Artifact Vomit

Johannesburg, Day 1

After sleeping 11 hours, John and I woke up to the busy morning sounds of Saxonwold, the tree-lined suburb where we are staying in Johannesburg. After a languorous coffee with our AirBnB host, we walked to the nearby South African Museum of Military History. The museum, ensconced in a stanchioned concrete barrier, does not feel out of place among the fortress-like walls and electric fences in this residential neighborhood where each house feels like a secluded compound. Occasionally, glimpses of follie roofs or flower gardens peak tantalizingly above a roll of razor wire or through a gate. Cameras and guard dogs are ubiquitous, and full-time security guards are not infrequent. During daylight hours, the streets are relatively devoid of pedestrians, besides the occasional jogger or household staff member commuting to or from a job.

Dutch-inspired rooflines above an electric fence. Photo by SR. 

The Museum of Military History is situated next the Johannesburg Zoo and a World War I memorial designed by Edwin Lutyens (blog post on British colonial architects coming soon!). Inaugurated in 1947, the original building is long and warehouse-like, punctuated by three square towers. The structure feels overtly and purposefully militaristic, as if the tropes of army engineering (watchtowers, fences, etc.) have been co-opted into the standard corporate architecture of the period (buff brick, well-proportioned casement windows). Beyond the original building sprawls a variety of newer structures—partial sheds to cover the outdoor artifacts and industrial-sized exhibition halls with trussed metal roofs. As we browsed outside, the participants in a conference on corrosion milled about on the lawn, eating their sandwiches amidst a dozen WWII tanks.

Main building, Museum of Military History. Photo by SR.

And the exhibits themselves? This museum suffers from what John astutely termed “artifact vomit.” This is an affliction that many history museums suffer from, but especially those focusing on periods after the industrial revolution. A few years ago, I attended a talk by a curator from an agricultural history museum discussing the particular challenges of managing an institution where everyone wants to give you their grandfather’s tractor. But each mass-produced tractor doesn’t have the same “aura” (paraphrasing Walter Benjamin) as a single, original artifact such as an oil painting. And unlike other reproducible objects (think prints and photographs), things like tractors take up a lot of space. The curator has to make the charged decision if one tractor reveals something more than another, or whether twenty tractors tell a better story than one tractor. The sheer burden of stuff starts to overwhelm the narrative – as each artifact is asked to speak for itself without interpretive context. The weight and size of the items renders it difficult to easily reconfigure the exhibition space to accommodate new narratives, so artifacts are frequently clustered by type, or sometimes with little taxonomic justification at all. And although true aficionado of tractors (or in this case, tanks) might find iterations of nearly identical artifacts fascinating, an observer without previous expertise quickly experiences fatigue.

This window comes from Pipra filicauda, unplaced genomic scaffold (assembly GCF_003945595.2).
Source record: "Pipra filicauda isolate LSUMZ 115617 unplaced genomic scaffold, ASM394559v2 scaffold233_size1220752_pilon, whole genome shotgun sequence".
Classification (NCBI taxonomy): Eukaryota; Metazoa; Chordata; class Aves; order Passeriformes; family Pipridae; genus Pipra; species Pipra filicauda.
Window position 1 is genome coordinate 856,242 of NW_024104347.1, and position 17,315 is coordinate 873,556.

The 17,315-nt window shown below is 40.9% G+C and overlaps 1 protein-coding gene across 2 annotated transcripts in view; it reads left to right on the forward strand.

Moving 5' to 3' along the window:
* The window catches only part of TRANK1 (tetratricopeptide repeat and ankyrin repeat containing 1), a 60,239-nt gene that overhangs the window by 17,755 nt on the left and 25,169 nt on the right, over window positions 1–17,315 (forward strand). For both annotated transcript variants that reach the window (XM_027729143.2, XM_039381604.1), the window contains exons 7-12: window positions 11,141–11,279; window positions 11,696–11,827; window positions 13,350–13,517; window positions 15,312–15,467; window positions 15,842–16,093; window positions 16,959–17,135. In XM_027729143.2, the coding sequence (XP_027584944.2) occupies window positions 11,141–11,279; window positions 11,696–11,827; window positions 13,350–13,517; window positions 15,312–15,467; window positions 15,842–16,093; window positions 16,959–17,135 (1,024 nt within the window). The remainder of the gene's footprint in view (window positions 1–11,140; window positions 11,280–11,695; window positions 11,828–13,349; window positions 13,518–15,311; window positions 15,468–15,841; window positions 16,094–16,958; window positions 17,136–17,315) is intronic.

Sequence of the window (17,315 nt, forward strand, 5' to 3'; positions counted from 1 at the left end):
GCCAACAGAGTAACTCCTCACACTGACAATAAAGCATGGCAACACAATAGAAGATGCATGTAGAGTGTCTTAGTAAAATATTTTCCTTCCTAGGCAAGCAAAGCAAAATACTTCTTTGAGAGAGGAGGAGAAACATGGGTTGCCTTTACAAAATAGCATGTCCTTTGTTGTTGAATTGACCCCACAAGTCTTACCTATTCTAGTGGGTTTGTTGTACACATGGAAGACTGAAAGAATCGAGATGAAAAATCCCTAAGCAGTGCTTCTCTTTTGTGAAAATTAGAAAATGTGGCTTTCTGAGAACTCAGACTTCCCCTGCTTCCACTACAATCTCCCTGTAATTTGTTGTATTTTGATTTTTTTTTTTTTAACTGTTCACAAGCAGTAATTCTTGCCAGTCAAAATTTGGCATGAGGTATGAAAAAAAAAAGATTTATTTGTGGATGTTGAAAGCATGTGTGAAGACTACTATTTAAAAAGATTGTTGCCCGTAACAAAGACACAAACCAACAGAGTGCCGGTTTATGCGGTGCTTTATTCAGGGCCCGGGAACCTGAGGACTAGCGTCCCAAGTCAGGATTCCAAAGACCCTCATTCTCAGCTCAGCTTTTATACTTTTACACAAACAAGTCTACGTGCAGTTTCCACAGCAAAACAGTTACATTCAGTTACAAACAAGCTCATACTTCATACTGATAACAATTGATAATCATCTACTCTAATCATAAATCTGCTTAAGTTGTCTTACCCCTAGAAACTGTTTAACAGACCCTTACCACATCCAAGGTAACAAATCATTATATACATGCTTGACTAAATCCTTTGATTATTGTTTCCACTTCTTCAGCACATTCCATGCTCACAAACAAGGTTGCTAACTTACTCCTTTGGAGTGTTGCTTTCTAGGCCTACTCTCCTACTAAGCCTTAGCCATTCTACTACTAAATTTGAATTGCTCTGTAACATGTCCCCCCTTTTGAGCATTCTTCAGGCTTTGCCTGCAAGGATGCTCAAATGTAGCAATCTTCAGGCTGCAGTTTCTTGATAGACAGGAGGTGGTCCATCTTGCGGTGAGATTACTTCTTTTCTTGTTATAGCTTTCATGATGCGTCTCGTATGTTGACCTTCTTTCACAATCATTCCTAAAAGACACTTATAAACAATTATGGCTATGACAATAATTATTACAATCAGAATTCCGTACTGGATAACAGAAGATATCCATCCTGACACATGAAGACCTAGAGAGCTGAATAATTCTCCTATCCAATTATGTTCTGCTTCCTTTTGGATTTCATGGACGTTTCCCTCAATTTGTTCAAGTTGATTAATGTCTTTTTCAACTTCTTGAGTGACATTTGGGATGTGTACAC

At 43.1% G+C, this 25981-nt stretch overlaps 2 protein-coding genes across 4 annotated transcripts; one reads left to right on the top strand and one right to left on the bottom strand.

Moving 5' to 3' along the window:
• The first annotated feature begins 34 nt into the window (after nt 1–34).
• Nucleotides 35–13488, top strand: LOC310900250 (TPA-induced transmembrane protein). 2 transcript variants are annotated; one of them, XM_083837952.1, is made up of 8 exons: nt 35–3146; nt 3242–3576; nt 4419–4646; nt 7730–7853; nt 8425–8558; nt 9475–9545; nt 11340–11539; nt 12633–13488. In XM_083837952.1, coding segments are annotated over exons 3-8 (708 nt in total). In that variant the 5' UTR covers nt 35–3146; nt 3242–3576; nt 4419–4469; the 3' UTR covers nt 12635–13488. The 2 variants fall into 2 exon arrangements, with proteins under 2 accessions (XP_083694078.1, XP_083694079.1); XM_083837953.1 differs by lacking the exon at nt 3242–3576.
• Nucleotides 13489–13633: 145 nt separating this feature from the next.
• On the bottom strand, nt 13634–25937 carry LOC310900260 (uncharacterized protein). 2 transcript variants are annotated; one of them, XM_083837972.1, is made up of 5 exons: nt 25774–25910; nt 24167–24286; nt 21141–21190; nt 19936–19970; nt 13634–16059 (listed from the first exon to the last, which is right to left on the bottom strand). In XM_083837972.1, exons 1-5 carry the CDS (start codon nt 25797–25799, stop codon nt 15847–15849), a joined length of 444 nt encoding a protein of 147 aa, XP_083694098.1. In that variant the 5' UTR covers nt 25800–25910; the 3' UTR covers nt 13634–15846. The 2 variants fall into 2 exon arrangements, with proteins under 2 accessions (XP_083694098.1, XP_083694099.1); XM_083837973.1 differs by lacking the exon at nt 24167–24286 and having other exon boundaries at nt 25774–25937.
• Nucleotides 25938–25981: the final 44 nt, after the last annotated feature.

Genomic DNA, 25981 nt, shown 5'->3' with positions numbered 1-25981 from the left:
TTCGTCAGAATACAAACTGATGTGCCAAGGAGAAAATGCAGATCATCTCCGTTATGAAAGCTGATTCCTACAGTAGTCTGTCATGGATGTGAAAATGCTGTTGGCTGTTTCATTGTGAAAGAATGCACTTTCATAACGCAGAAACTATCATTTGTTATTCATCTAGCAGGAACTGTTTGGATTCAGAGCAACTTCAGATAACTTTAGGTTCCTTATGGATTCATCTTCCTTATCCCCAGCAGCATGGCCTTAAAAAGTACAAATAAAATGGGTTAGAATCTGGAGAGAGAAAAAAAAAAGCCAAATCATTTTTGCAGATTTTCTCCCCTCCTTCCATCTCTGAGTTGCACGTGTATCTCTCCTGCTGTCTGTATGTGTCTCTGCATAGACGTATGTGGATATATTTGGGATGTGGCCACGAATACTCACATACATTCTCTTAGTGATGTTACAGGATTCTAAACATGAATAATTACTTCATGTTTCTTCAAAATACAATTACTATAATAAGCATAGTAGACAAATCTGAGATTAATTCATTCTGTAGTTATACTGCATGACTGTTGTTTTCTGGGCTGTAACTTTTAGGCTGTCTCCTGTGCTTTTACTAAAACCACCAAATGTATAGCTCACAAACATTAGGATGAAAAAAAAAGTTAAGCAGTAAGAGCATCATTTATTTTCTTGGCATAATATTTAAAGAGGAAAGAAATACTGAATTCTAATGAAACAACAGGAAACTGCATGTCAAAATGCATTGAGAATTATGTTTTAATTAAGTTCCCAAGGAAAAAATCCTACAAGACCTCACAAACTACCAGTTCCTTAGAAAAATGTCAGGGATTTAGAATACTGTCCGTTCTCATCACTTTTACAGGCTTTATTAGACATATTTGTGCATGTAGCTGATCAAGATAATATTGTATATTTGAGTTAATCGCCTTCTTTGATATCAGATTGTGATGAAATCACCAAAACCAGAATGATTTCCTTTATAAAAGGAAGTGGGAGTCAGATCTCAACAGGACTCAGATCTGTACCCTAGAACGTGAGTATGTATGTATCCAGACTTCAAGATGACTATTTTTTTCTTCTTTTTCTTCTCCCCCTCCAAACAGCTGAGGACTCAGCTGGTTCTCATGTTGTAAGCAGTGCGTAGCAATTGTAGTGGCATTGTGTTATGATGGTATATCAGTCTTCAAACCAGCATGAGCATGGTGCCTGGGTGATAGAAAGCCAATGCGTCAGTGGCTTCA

John ponders a long line of artillery. Photo by SR.

The few moments of genuine interest among innumerable machine guns, regiments of costumed mannequins, and glittering fields of field medals were those that honed in on a unique, immediately graspable story. For instance, there was a small exhibit of art produced by Italian POWs held in South Africa, who were given art supplies to keep them busy (though I have to wonder what happened to the POW who made an oversized bust of Mussolini). And, despite being told with an overwhelming amount of text, a few captivating panels revealed the history of South African anti-war activists, many of whom were motivated more by hatred of the British than by ideological pacifism? These are both stories that relied on text and carefully curated object groupings, rather than arrays of nearly identical artifacts. Critically, these were also stories that conveyed a sense of place, capturing the unique experience of South Africa and its people, rather than lumping it in with Britain and the rest of WWI or WWII.

All of that said, this is a museum that has existed since 1947, since which time history museums and their curatorial standards have changed radically. Managing a growing collection of massive artifacts while incorporating stories of more recent conflict (and ways of telling those stories) is undoubtedly an ongoing challenge. And fortunately, there are now examples that prove the possibility of curating mass-produced military goods in a meaningful way, by using those artifacts to illuminate and vivify human stories. As a first visit to a museum in South Africa, this experience raised many provocative questions about curatorial storytelling in a post-colonial, post-industrial context that I look forward to exploring here over the next six weeks.

4 thoughts on “Artifact Vomit”

  1. Pioneer Village in Minden, Nebraska…they have embraced this approach, advertising themselves as “truly America’s attic.” It too is an artifact of a certain era, and in fairness, I have not been back in decades. Based on the website, I suspect little has changed. Might be time for a Nebraska road trip. (I can’t believe I just wrote that.)


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